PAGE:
Once on board, after 10 minutes struggling to download any flight plan to our ipads, a phone call to our planning team reveals that the entire flight planning system is down. They’re going to email flightplans to our ground team who will bring up a paper copy to the aircraft, but inform us they’re currently overloaded so this may take some time. 

I’m already getting a bad feeling about this duty and call crewing again to let them know with the boarding issue & flightplan issue, it’s unlikely we’ll be leaving on time and therefore incredibly likely to infringe our maximum hours that day. Their response is that their system shows we’ll still be back within legal hours if we have a ‘good’ turnaround in Nice, and that there are no other pilots on standby so if we don’t operate then the flight will be cancelled (I’ve heard that line a few times before!).

Whether the crewing team intend to play on your emotional heartstrings with lines like this or not, it definitely does. The thought of this plane load of people not getting to their destination through no fault of their own isn’t one that sits well with me, especially if there’s something I can do about it. This has to be weighed up against the safety aspect of operating an airliner deep into the evening when the entire crew have been up since 5am. We agree to operate the flight. It takes much longer than usual to board due to the issues, but 45 minutes later we’re departing the airport.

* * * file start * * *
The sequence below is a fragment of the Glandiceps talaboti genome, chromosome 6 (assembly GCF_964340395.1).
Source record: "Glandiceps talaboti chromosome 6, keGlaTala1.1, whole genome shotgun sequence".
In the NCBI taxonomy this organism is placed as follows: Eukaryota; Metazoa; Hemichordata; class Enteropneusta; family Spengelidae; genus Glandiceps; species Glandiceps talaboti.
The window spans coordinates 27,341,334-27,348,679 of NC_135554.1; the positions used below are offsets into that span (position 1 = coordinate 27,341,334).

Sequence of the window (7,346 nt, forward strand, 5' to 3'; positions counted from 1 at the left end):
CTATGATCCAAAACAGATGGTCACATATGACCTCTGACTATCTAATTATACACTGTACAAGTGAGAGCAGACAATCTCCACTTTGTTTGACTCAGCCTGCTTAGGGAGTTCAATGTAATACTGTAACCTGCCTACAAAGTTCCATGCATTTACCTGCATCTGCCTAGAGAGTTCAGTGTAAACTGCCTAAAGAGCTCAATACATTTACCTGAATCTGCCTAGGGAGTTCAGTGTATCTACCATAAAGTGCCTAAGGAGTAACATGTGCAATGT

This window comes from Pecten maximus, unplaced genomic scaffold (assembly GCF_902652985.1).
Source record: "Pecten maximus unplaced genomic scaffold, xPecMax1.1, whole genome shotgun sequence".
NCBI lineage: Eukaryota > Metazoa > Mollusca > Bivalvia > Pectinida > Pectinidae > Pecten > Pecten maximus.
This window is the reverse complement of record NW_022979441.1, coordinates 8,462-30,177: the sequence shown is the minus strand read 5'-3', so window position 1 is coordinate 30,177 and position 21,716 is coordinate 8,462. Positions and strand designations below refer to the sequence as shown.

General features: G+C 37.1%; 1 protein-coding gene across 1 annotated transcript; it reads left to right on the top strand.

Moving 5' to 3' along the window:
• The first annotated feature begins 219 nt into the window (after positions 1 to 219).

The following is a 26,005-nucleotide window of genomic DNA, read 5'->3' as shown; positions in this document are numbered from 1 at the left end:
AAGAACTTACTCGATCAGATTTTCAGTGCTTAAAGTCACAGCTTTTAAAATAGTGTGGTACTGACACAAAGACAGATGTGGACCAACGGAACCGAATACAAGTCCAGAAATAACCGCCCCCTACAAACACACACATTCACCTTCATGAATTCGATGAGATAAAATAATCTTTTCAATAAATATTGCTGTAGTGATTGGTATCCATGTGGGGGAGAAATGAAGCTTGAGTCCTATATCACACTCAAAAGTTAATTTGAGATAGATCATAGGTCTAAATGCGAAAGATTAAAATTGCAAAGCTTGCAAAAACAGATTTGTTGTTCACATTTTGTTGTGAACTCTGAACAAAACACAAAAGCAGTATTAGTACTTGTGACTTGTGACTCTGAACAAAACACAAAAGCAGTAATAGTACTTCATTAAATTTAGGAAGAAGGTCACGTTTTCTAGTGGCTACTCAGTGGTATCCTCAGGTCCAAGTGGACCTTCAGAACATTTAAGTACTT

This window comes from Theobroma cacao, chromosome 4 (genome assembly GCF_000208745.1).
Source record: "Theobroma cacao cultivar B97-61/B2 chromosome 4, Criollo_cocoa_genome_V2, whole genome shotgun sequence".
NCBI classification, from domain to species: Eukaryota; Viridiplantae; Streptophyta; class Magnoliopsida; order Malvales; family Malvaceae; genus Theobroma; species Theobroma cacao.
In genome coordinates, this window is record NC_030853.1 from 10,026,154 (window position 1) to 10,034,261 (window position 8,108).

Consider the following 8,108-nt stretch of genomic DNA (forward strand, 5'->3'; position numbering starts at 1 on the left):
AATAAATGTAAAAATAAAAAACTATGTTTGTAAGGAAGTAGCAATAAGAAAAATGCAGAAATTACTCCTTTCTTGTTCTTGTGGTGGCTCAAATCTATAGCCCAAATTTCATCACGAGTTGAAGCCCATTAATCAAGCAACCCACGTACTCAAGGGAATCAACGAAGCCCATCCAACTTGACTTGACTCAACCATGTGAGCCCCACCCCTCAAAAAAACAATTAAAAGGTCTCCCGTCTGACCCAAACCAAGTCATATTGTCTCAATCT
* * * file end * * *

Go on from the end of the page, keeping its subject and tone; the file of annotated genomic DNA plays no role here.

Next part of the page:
The runway and type of approach in use at Nice airport changes 3 times during our flight, which massively increases our workload along with adding stress and uncertainty to the approach as we really weren’t sure which approach we’d by flying. As Nice can sometimes be a tricky arrival to fly as it contains a visual segment, I’d elected to fly the aircraft down there so it also meant a pretty long brief to the first officer as I had to run through a brief for multiple approaches onto different runways. In keeping with this trend, they then changes the approach again just as we were about to commence one, this time to one of the most complicated options. It was a type of approach that has only just got approval with my airline and whilst I’d flown this type of approach in the simulator, I’d never done it in real life so I was genuinely slightly nervous! 

During the approach the aircraft flew itself round the final approach turn at low level over the beach and lined us up with the runway centreline. It’s only at around 500ft that I then take the autopilot out, by which point most of the hard work is done. 

As we taxi to stand me and the first officer have a laugh about what a strange job we have; one minute we’re sat on a sofa in London about to go home, just a few hours later we’re taxiing a multi-million pound aircraft round the tarmac in the south of France!

Things are rushed on the turnaround as we want to get back within our legal hours. Whilst me and the First Officer battle with the flightplan issue (system is still down), I can hear commotion in the cabin.

Despite me having messaged Nice on the flight down asking them not to let more than 150 people through the boarding gate….the gate staff let 156 people through the gate and onto the aircraft for our flight home during the turnaround.